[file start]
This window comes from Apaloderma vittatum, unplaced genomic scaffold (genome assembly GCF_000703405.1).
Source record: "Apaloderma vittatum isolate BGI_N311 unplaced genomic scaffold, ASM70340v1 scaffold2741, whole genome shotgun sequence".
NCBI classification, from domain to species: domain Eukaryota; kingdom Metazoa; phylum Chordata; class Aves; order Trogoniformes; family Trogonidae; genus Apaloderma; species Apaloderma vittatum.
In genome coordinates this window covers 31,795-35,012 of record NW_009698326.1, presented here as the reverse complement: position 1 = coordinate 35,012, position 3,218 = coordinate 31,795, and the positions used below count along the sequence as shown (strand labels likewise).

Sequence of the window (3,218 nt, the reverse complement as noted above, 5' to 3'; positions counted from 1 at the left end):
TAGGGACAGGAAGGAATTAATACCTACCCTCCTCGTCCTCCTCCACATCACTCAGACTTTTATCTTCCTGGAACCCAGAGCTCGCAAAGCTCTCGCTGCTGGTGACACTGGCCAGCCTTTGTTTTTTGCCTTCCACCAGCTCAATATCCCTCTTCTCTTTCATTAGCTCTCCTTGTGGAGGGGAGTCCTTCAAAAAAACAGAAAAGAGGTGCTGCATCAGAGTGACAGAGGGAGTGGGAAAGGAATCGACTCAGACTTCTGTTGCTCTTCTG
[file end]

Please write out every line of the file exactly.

This window comes from Apaloderma vittatum, unplaced genomic scaffold (genome assembly GCF_000703405.1).
Source record: "Apaloderma vittatum isolate BGI_N311 unplaced genomic scaffold, ASM70340v1 scaffold2741, whole genome shotgun sequence".
NCBI classification, from domain to species: domain Eukaryota; kingdom Metazoa; phylum Chordata; class Aves; order Trogoniformes; family Trogonidae; genus Apaloderma; species Apaloderma vittatum.
In genome coordinates this window covers 31,795-35,012 of record NW_009698326.1, presented here as the reverse complement: position 1 = coordinate 35,012, position 3,218 = coordinate 31,795, and the positions used below count along the sequence as shown (strand labels likewise).

Sequence of the window (3,218 nt, the reverse complement as noted above, 5' to 3'; positions counted from 1 at the left end):
TAGGGACAGGAAGGAATTAATACCTACCCTCCTCGTCCTCCTCCACATCACTCAGACTTTTATCTTCCTGGAACCCAGAGCTCGCAAAGCTCTCGCTGCTGGTGACACTGGCCAGCCTTTGTTTTTTGCCTTCCACCAGCTCAATATCCCTCTTCTCTTTCATTAGCTCTCCTTGTGGAGGGGAGTCCTTCAAAAAAACAGAAAAGAGGTGCTGCATCAGAGTGACAGAGGGAGTGGGAAAGGAATCGACTCAGACTTCTGTTGCTCTTCTG